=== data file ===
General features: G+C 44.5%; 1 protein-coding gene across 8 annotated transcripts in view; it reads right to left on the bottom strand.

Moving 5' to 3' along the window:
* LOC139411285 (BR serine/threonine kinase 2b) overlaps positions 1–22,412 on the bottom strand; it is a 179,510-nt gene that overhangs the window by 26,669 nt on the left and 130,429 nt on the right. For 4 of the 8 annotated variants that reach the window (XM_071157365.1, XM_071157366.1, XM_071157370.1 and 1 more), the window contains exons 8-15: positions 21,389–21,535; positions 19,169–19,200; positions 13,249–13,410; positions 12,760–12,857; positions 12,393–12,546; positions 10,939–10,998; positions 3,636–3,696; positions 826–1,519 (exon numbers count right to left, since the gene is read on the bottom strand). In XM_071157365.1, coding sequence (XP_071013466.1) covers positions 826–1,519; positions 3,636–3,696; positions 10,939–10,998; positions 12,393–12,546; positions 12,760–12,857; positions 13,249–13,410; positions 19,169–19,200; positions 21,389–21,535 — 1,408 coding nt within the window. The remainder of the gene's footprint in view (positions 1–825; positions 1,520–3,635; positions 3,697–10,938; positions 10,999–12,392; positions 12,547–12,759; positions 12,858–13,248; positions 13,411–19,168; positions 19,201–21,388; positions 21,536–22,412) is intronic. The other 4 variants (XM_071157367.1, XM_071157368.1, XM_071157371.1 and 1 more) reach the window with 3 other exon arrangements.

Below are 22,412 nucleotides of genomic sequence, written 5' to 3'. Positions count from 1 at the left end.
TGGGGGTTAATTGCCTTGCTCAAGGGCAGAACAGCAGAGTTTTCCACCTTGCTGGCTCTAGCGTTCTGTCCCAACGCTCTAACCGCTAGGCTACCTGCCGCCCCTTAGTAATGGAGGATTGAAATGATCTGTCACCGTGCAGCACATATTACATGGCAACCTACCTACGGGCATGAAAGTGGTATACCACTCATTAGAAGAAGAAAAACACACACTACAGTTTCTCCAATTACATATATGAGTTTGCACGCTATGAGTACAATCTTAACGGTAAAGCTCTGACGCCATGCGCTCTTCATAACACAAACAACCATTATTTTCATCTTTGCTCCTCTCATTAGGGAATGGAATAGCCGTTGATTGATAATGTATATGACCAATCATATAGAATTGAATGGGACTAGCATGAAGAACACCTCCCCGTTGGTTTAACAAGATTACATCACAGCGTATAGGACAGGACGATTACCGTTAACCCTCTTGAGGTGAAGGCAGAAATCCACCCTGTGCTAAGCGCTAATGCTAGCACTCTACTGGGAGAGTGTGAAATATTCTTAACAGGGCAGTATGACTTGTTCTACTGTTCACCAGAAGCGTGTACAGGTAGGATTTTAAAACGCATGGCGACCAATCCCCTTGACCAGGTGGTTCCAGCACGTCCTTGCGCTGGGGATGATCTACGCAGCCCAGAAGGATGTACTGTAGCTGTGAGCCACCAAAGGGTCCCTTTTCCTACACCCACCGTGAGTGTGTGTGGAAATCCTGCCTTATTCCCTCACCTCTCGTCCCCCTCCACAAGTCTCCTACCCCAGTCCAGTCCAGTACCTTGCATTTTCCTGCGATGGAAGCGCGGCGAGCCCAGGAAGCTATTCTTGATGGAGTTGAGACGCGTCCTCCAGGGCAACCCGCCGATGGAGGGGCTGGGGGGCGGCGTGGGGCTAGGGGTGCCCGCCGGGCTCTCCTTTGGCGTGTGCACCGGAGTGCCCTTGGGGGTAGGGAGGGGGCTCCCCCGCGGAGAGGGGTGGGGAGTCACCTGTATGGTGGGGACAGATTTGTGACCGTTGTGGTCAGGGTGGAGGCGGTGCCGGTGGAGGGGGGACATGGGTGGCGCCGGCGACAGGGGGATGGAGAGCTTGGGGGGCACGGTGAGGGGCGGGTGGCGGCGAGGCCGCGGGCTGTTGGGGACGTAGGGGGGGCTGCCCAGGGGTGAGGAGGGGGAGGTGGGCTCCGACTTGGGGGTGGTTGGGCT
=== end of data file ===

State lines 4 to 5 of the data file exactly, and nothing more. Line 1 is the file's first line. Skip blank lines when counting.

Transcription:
Below are 22,412 nucleotides of genomic sequence, written 5' to 3'. Positions count from 1 at the left end.
TGGGGGTTAATTGCCTTGCTCAAGGGCAGAACAGCAGAGTTTTCCACCTTGCTGGCTCTAGCGTTCTGTCCCAACGCTCTAACCGCTAGGCTACCTGCCGCCCCTTAGTAATGGAGGATTGAAATGATCTGTCACCGTGCAGCACATATTACATGGCAACCTACCTACGGGCATGAAAGTGGTATACCACTCATTAGAAGAAGAAAAACACACACTACAGTTTCTCCAATTACATATATGAGTTTGCACGCTATGAGTACAATCTTAACGGTAAAGCTCTGACGCCATGCGCTCTTCATAACACAAACAACCATTATTTTCATCTTTGCTCCTCTCATTAGGGAATGGAATAGCCGTTGATTGATAATGTATATGACCAATCATATAGAATTGAATGGGACTAGCATGAAGAACACCTCCCCGTTGGTTTAACAAGATTACATCACAGCGTATAGGACAGGACGATTACCGTTAACCCTCTTGAGGTGAAGGCAGAAATCCACCCTGTGCTAAGCGCTAATGCTAGCACTCTACTGGGAGAGTGTGAAATATTCTTAACAGGGCAGTATGACTTGTTCTACTGTTCACCAGAAGCGTGTACAGGTAGGATTTTAAAACGCATGGCGACCAATCCCCTTGACCAGGTGGTTCCAGCACGTCCTTGCGCTGGGGATGATCTACGCAGCCCAGAAGGATGTACTGTAGCTGTGAGCCACCAAAGGGTCCCTTTTCCTACACCCACCGTGAGTGTGTGTGGAAATCCTGCCTTATTCCCTCACCTCTCGTCCCCCTCCACAAGTCTCCTACCCCAGTCCAGTCCAGTACCTTGCATTTTCCTGCGATGGAAGCGCGGCGAGCCCAGGAAGCTATTCTTGATGGAGTTGAGACGCGTCCTCCAGGGCAACCCGCCGATGGAGGGGCTGGGGGGCGGCGTGGGGCTAGGGGTGCCCGCCGGGCTCTCCTTTGGCGTGTGCACCGGAGTGCCCTTGGGGGTAGGGAGGGGGCTCCCCCGCGGAGAGGGGTGGGGAGTCACCTGTATGGTGGGGACAGATTTGTGACCGTTGTGGTCAGGGTGGAGGCGGTGCCGGTGGAGGGGGGACATGGGTGGCGCCGGCGACAGGGGGATGGAGAGCTTGGGGGGCACGGTGAGGGGCGGGTGGCGGCGAGGCCGCGGGCTGTTGGGGACGTAGGGGGGGCTGCCCAGGGGTGAGGAGGGGGAGGTGGGCTCCGACTTGGGGGTGGTTGGGCT